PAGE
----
I have a novel I write years ago where the bulk of the book I had no idea what was going to happen.  In fact, I didn't even have an ending in mind, except something very basic.  But, when I started writing, the story unfolded perfectly.

A few days ago, I was staring at one of those llllllllooooooooonnnnnnnnggggggggg spaces and the writing slowed down.  But, it didn't take too long--I believe it all unfolded in the course of taking a shower--that most of major scenes next folded.

I'm still agent-searching.  I've gotten a few more back (rejections, of course) and I've got to send a few more out.  Then, I'm also preparing where to send a few of the short stories I've finished.  I have some ideas.  It's just to do it.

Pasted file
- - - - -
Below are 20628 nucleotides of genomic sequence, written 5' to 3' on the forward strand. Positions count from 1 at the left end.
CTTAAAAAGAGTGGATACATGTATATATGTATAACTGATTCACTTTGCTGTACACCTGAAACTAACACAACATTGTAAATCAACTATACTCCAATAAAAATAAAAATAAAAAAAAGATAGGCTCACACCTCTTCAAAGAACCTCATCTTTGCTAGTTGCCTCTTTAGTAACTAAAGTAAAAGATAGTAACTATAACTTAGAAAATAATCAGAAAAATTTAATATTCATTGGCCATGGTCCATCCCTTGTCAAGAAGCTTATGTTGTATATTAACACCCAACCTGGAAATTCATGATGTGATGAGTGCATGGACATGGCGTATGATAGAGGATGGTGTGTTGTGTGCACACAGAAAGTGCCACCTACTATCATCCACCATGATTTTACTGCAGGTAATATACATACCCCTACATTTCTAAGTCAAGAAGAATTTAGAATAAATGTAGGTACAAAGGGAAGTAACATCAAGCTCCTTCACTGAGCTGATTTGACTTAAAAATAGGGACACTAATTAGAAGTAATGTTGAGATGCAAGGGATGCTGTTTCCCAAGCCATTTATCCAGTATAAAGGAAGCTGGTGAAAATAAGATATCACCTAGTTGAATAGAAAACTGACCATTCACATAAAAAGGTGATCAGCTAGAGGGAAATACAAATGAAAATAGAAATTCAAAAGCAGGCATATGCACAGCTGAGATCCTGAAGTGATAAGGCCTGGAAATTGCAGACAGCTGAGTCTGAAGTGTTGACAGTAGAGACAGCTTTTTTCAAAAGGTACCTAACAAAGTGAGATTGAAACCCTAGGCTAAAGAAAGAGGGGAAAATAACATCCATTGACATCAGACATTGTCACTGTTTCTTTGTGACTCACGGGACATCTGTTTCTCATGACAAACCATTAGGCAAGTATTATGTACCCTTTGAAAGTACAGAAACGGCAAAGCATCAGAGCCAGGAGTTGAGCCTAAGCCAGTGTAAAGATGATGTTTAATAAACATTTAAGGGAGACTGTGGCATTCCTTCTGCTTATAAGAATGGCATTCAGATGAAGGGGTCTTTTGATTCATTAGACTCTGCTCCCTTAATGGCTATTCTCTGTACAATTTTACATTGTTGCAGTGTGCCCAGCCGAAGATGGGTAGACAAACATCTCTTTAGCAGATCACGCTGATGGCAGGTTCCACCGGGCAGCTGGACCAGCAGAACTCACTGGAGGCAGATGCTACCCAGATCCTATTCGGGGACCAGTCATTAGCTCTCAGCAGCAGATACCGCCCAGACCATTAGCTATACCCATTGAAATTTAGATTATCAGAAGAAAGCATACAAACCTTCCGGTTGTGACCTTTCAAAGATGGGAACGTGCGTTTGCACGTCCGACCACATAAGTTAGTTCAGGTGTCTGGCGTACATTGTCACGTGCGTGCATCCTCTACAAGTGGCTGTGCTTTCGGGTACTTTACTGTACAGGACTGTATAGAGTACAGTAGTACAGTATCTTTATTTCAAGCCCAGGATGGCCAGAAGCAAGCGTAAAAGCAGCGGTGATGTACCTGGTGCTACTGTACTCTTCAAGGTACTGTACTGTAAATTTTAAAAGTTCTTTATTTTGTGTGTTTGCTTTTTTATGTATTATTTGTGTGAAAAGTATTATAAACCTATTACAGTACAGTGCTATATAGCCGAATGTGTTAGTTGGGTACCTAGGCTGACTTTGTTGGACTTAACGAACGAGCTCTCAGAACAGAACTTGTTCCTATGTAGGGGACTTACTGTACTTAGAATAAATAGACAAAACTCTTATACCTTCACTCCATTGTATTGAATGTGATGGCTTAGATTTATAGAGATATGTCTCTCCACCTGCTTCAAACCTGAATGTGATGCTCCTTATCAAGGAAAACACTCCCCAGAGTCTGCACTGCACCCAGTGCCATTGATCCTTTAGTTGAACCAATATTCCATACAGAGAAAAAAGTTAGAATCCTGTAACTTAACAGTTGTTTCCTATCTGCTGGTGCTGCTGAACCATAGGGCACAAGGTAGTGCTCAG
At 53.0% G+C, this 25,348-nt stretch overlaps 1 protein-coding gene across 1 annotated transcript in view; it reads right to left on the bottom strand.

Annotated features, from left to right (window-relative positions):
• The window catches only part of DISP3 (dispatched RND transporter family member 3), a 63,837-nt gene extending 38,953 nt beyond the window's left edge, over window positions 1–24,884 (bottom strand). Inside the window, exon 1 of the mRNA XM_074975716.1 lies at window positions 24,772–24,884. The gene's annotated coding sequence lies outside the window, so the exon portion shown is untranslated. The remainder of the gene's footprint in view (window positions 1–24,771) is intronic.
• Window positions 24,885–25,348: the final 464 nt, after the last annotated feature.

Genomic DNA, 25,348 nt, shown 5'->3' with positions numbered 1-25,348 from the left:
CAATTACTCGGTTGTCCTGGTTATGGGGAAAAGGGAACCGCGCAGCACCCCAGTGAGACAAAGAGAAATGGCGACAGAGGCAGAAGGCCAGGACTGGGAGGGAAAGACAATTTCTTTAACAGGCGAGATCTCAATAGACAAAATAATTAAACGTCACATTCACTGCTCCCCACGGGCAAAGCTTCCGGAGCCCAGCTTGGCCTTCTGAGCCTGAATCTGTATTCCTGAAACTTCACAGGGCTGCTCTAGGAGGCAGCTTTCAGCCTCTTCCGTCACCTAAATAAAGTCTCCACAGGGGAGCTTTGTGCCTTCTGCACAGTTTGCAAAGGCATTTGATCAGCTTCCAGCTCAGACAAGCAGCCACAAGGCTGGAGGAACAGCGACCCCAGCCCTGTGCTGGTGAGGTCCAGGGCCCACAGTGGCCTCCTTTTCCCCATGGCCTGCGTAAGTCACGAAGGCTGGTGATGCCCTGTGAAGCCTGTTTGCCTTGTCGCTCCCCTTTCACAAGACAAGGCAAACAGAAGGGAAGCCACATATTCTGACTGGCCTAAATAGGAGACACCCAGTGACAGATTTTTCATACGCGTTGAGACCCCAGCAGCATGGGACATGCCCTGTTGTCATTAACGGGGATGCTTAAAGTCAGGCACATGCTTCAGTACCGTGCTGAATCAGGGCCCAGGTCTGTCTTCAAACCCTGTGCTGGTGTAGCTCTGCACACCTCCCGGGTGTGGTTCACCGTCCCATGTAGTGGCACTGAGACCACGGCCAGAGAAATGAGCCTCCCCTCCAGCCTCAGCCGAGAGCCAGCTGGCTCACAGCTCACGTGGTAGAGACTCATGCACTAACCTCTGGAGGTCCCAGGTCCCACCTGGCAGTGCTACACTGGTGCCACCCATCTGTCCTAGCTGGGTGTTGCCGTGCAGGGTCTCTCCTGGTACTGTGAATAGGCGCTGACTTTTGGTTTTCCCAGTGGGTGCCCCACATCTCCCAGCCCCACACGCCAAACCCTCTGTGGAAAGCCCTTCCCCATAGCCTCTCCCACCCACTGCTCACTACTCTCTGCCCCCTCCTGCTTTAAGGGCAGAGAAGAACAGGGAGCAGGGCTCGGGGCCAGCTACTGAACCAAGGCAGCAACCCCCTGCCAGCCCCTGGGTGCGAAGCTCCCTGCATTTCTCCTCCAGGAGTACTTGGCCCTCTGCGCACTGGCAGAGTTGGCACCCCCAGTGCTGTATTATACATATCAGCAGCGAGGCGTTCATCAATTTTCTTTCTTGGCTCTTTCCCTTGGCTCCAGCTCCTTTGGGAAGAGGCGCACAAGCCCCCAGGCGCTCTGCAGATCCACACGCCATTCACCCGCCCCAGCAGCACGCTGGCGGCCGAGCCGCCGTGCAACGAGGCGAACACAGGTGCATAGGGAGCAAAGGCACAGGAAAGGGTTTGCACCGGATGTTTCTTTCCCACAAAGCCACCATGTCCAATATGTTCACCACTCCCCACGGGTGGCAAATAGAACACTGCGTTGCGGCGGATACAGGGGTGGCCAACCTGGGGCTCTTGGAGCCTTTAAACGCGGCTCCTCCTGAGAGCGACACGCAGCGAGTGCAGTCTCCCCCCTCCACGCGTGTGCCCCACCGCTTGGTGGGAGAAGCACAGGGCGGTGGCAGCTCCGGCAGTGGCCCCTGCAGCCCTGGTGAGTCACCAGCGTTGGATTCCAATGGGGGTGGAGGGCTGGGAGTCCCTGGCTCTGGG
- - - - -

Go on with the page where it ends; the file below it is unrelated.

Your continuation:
Wednesday, February 20, 2013

Convergence, the Upper Midwest's #1 Sci-Fi/Fantasy Convention


This is the theme of the 2013 Convergence convention, an annual science fiction/fantasy convention held in the Twin Cities.  This year it's on held July 4-7, in the Double Tree by Hilton, in Bloomington, MN--also the home of the grand Mall of America.

So, if you like science fiction and/or fantasy, consider attending the 2013 Convergence convention.  I'd like to say I'll be there . . . I'll have to cross that bridge when the time comes closer.

As of this posting, their list of guests isn't updated, but I've heard rumor from a recent podcast (sorry, I can't remember which one) that Lou Anders, editor at Pyr Books, may be there.

Here is also a link to their schedule of events.

Monday, February 18, 2013

What I listen to - The Dead Robots' Society Podcast

"By aspiring writers, for aspiring writers."